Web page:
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Compliance & Risk

US Treasury releases first-ever “de-risking strategy” to address issue, private sector skeptical

Brett Wolf  Regulatory Intelligence

· 5 minute read

Brett Wolf  Regulatory Intelligence

· 5 minute read

De-risking, the method that allows banks to end their relationships with certain customers in order to curb financial or criminal risks, is being discouraged by the US government

The U.S. Treasury Department has issued a first-of-its-kind document laying out the government’s plan to combat so-called de-risking, the practice by which financial institutions sever ties to entire categories of customers rather than managing their financial crimes risks.

It remains to be seen whether the Treasury’s document will have any impact on de-risking, but experts expressed well-founded skepticism following its release last week.

De-risking has been a major issue in the United States since shortly after the 9/11 terrorist attacks and the enactment of the USA PATRIOT Act of 2001. At the time, embassies, money services businesses, and charities were the first sectors to be seen as too risky, or as posing too high a compliance cost, to banks. In recent years, however, de-risking has grown in the correspondent banking space and has left people in some regions and even nation-states unable to receive funds transfers — such as desperately needed remittances from family members — from the United States.

Treasury’s 54-page De-risking Strategy, which was mandated by Congress in the Anti-Money Laundering Act of 2020, probes the phenomenon of de-risking and outlines its causes, victims, and recommended policy options to combat it. Treasury said the administration of President Joe Biden “places a high priority on addressing de-risking, as it does not only hurt certain communities but can pose a national security risk by driving financial activity outside of regulated channels.”

De-risking has been a major issue in the United States since shortly after the 9/11 terrorist attacks and the enactment of the USA PATRIOT Act of 2001.

Wally Adeyemo, Deputy Treasury Secretary, stated that “broad access to well-regulated financial services is in the interest of the United States. [And] this strategy represents the next step in Treasury’s longstanding commitment to combatting de-risking and highlights the importance of financial institutions assessing and managing risk.”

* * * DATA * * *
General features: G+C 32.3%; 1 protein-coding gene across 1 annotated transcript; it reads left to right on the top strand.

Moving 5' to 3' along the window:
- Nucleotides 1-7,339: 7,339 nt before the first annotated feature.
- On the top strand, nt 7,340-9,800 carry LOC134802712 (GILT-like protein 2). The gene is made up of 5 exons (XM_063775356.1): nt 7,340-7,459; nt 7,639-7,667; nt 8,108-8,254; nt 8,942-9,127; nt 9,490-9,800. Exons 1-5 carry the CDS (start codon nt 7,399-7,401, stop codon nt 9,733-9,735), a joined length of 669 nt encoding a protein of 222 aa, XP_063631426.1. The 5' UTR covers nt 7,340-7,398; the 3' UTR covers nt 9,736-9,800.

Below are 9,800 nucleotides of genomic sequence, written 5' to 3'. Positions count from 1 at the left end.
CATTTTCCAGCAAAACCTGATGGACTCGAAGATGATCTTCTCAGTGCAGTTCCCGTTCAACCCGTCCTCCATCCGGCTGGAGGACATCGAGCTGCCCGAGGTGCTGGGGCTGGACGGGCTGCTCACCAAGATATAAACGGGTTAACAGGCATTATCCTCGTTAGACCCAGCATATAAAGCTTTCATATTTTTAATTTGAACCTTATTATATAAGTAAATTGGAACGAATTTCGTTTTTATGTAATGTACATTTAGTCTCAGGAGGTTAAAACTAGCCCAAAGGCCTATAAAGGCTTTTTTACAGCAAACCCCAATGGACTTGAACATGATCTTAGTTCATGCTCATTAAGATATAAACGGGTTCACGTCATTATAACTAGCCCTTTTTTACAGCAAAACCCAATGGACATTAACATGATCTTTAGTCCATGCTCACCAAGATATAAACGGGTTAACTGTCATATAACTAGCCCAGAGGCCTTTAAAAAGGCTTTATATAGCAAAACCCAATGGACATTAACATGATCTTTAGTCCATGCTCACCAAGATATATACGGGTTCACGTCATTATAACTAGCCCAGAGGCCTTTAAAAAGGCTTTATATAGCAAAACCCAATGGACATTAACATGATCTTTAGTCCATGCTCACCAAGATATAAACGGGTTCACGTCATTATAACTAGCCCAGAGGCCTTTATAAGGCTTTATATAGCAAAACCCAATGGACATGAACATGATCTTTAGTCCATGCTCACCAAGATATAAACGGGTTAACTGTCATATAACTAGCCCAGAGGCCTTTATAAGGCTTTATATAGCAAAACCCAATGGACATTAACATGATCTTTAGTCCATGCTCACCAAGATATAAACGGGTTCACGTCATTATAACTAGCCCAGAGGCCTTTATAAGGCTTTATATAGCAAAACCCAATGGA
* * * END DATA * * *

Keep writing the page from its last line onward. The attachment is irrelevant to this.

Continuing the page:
Treasury said it engaged in “extensive consultation” with the public and private sectors — including banks, money service businesses (MSBs) of various sizes, diaspora communities that depend on these businesses for remittances, and other small businesses and humanitarian organizations to better understand the impacts of de-risking. Unsurprisingly, Treasury found that “profitability is the primary factor in financial institutions’ de-risking decisions” and that the costs of conducting adequate due diligence and doing other anti-money laundering or counter-terrorist financing (AML/CFT) work is a key element of the decision-making process.

Other factors fueling de-risking “include reputational risk, risk appetite, a lack of clarity regarding regulatory expectations, and regulatory burdens, including compliance with sanctions regimes,” the strategy paper states, also noting that banks interviewed by Treasury said: “They tend to avoid certain customers if they determine that a given jurisdiction or class of customer could expose them to heightened regulatory or law enforcement action absent effective risk management.”

The strategy document also states that the customers facing de-risking challenges “most acutely” include: MSBs that offer money-transmitting services, non-profit organizations (NPOs) operating in high-risk jurisdictions, and foreign financial institutions with low correspondent-banking transaction volumes, particularly those operating in financial environments characterized by high AML/CFT risks.